When it comes to communities that have been living there for generations, you can't evacuate them overnight. Here we are running the risk of seeing human conflict on a large scale.
Armed with a detailed risk map, we should look at how to retrofit the infrastructure so it can withstand these compounding impacts. If Japan can build [resilient infrastructure], and India can build it across different regions, why can't we rebuild here? Once we map out these overlapping risks, then we can come up with solutions: Technological innovations, system innovations, and more importantly, financial innovations. And these should be ‘people centric’, rather than infrastructural development centric.
Hydropower is a pillar of India’s clean energy mix, providing over 11 percent of the country’s generation capacity. Most of the planned and operating dams are situated in the Himalayan region - 33 in the state of Uttarakhand alone. Should India stop building dams, and can it even afford it?
It’s not that these big infrastructure projects have not undergone environmental impact assessments, the problem is that these assessments are not tailored to the particular geography of the Himalayas and do not integrate the evolving climate risk landscape. First we need to scientifically assess the level of risk that hydropower poses in the Himalayan region. Then we can decide on whether we should stop hydroelectric projects altogether, we could perhaps install solar instead, or we shouldn’t build anything at all.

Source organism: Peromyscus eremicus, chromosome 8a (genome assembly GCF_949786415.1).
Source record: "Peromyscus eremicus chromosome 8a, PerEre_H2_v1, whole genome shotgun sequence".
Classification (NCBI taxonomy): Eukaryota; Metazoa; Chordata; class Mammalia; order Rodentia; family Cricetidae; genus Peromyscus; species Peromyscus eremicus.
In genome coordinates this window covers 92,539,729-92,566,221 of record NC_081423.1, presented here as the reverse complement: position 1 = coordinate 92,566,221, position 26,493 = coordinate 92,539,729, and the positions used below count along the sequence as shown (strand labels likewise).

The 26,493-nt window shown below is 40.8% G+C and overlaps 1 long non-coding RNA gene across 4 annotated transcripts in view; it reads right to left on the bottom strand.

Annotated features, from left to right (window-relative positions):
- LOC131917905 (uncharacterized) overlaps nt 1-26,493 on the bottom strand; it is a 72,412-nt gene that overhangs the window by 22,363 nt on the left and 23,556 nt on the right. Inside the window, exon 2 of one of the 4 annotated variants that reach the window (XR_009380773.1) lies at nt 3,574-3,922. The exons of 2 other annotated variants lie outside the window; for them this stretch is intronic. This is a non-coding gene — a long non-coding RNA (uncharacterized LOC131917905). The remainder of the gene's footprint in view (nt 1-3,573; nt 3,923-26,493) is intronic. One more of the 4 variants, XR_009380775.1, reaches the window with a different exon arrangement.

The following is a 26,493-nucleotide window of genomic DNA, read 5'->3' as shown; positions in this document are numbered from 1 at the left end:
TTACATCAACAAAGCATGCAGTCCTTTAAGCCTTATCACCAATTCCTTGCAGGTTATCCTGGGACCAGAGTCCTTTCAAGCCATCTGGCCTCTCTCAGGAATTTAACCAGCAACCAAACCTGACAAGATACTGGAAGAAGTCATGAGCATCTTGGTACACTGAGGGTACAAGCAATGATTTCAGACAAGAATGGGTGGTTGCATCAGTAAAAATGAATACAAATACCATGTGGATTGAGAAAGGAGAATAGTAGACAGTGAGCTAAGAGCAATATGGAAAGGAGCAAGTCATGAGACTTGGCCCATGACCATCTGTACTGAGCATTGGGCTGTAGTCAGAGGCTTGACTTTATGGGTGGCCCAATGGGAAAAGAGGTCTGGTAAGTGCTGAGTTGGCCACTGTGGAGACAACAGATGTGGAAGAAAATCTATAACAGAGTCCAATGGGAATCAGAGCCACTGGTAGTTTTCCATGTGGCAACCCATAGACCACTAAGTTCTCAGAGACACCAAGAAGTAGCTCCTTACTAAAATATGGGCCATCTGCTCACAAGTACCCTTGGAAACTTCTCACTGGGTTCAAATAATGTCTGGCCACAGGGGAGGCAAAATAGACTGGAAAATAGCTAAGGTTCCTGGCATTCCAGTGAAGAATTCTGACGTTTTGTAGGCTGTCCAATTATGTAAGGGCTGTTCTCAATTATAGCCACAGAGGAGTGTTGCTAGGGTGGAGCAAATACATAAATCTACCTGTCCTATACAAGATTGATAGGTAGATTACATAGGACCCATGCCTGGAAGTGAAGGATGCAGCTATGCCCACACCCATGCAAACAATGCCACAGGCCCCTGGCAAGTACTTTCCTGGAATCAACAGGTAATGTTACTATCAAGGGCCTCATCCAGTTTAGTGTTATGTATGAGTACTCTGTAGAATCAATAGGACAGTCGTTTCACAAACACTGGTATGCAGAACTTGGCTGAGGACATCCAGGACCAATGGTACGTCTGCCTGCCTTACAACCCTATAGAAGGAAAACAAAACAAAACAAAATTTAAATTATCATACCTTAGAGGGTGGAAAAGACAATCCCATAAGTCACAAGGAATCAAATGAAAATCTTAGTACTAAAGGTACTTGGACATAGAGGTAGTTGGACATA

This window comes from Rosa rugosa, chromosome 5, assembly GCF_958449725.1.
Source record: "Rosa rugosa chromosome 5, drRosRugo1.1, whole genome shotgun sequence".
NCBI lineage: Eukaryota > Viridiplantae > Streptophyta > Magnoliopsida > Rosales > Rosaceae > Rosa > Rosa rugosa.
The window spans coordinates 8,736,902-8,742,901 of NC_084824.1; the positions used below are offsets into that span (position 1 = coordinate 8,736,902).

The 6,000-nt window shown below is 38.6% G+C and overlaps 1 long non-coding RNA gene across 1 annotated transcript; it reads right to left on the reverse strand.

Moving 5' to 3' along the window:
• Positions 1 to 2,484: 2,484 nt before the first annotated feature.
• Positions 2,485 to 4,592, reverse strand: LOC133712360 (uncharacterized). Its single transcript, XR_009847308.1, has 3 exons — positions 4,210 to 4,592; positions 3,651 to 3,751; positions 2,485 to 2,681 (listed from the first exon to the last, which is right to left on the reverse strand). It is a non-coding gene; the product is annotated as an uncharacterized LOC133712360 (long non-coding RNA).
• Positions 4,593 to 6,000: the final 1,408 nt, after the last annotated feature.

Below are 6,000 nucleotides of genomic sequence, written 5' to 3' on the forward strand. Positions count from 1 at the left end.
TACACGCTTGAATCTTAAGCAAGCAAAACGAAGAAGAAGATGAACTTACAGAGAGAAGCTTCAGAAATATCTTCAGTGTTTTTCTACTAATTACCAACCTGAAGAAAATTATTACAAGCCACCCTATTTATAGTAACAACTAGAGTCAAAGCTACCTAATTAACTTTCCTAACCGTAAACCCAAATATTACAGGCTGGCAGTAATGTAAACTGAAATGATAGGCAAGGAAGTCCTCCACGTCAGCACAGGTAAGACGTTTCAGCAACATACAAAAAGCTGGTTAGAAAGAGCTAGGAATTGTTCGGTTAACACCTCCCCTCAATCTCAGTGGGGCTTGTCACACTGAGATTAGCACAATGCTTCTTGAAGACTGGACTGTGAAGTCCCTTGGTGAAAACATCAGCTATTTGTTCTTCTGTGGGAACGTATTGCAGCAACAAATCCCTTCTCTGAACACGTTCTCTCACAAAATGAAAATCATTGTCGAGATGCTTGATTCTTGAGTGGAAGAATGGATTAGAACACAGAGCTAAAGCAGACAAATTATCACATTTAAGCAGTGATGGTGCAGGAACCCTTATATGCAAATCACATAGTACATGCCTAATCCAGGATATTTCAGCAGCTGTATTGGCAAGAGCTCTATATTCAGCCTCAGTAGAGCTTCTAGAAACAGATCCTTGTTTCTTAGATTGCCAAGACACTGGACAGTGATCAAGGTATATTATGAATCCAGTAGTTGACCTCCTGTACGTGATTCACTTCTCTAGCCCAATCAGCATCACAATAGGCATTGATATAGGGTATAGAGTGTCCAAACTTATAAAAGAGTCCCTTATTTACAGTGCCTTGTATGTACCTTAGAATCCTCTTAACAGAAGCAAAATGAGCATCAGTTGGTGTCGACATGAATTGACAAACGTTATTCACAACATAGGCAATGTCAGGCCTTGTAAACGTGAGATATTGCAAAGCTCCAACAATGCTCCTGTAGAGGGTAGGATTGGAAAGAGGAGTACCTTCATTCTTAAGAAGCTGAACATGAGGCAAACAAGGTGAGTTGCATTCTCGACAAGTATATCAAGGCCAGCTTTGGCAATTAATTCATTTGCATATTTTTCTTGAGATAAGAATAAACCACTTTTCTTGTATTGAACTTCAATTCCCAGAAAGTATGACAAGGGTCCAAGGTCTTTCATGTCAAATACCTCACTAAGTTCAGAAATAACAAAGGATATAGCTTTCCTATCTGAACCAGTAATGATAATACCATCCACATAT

Is there a lesson we should learn from Joshimath as we think of the future of the Himalayas at large?
The lessons here have already been learned. We have been trying to cope with disasters, we have been trying to build back better. But we also need to keep that work up with the pace of how the risk landscape is changing. Unfortunately, this risk landscape is evolving faster than our actions. And that is where the mismatch is.